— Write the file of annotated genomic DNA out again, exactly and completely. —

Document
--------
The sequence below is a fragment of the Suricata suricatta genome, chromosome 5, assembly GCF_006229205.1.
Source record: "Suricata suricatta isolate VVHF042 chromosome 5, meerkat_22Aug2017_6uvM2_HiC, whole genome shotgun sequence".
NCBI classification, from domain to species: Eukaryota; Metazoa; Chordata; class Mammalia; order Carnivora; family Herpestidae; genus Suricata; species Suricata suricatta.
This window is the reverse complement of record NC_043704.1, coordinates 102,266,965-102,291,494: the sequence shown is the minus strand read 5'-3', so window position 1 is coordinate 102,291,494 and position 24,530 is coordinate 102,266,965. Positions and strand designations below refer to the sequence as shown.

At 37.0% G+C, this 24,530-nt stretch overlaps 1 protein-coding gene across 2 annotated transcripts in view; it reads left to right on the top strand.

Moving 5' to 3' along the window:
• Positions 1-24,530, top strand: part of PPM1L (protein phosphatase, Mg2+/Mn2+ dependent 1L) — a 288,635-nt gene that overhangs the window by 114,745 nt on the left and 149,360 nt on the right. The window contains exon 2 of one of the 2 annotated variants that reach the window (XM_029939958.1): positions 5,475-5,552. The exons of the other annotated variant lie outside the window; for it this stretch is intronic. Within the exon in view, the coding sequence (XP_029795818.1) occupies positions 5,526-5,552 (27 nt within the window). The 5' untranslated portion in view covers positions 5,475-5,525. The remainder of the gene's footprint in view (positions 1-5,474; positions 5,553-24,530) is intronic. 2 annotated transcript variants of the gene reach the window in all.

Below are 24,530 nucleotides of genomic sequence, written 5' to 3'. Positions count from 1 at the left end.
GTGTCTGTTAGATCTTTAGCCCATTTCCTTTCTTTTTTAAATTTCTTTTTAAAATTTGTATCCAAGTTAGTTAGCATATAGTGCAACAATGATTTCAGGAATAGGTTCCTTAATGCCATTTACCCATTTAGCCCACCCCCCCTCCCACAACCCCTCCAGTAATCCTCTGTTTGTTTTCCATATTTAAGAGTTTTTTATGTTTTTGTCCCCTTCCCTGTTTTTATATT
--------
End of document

The sequence below is a fragment of the Suricata suricatta genome, chromosome 5, assembly GCF_006229205.1.
Source record: "Suricata suricatta isolate VVHF042 chromosome 5, meerkat_22Aug2017_6uvM2_HiC, whole genome shotgun sequence".
NCBI classification, from domain to species: Eukaryota; Metazoa; Chordata; class Mammalia; order Carnivora; family Herpestidae; genus Suricata; species Suricata suricatta.
This window is the reverse complement of record NC_043704.1, coordinates 102,266,965-102,291,494: the sequence shown is the minus strand read 5'-3', so window position 1 is coordinate 102,291,494 and position 24,530 is coordinate 102,266,965. Positions and strand designations below refer to the sequence as shown.

At 37.0% G+C, this 24,530-nt stretch overlaps 1 protein-coding gene across 2 annotated transcripts in view; it reads left to right on the top strand.

Moving 5' to 3' along the window:
• Positions 1-24,530, top strand: part of PPM1L (protein phosphatase, Mg2+/Mn2+ dependent 1L) — a 288,635-nt gene that overhangs the window by 114,745 nt on the left and 149,360 nt on the right. The window contains exon 2 of one of the 2 annotated variants that reach the window (XM_029939958.1): positions 5,475-5,552. The exons of the other annotated variant lie outside the window; for it this stretch is intronic. Within the exon in view, the coding sequence (XP_029795818.1) occupies positions 5,526-5,552 (27 nt within the window). The 5' untranslated portion in view covers positions 5,475-5,525. The remainder of the gene's footprint in view (positions 1-5,474; positions 5,553-24,530) is intronic. 2 annotated transcript variants of the gene reach the window in all.

Below are 24,530 nucleotides of genomic sequence, written 5' to 3'. Positions count from 1 at the left end.
GTGTCTGTTAGATCTTTAGCCCATTTCCTTTCTTTTTTAAATTTCTTTTTAAAATTTGTATCCAAGTTAGTTAGCATATAGTGCAACAATGATTTCAGGAATAGGTTCCTTAATGCCATTTACCCATTTAGCCCACCCCCCCTCCCACAACCCCTCCAGTAATCCTCTGTTTGTTTTCCATATTTAAGAGTTTTTTATGTTTTTGTCCCCTTCCCTGTTTTTATATT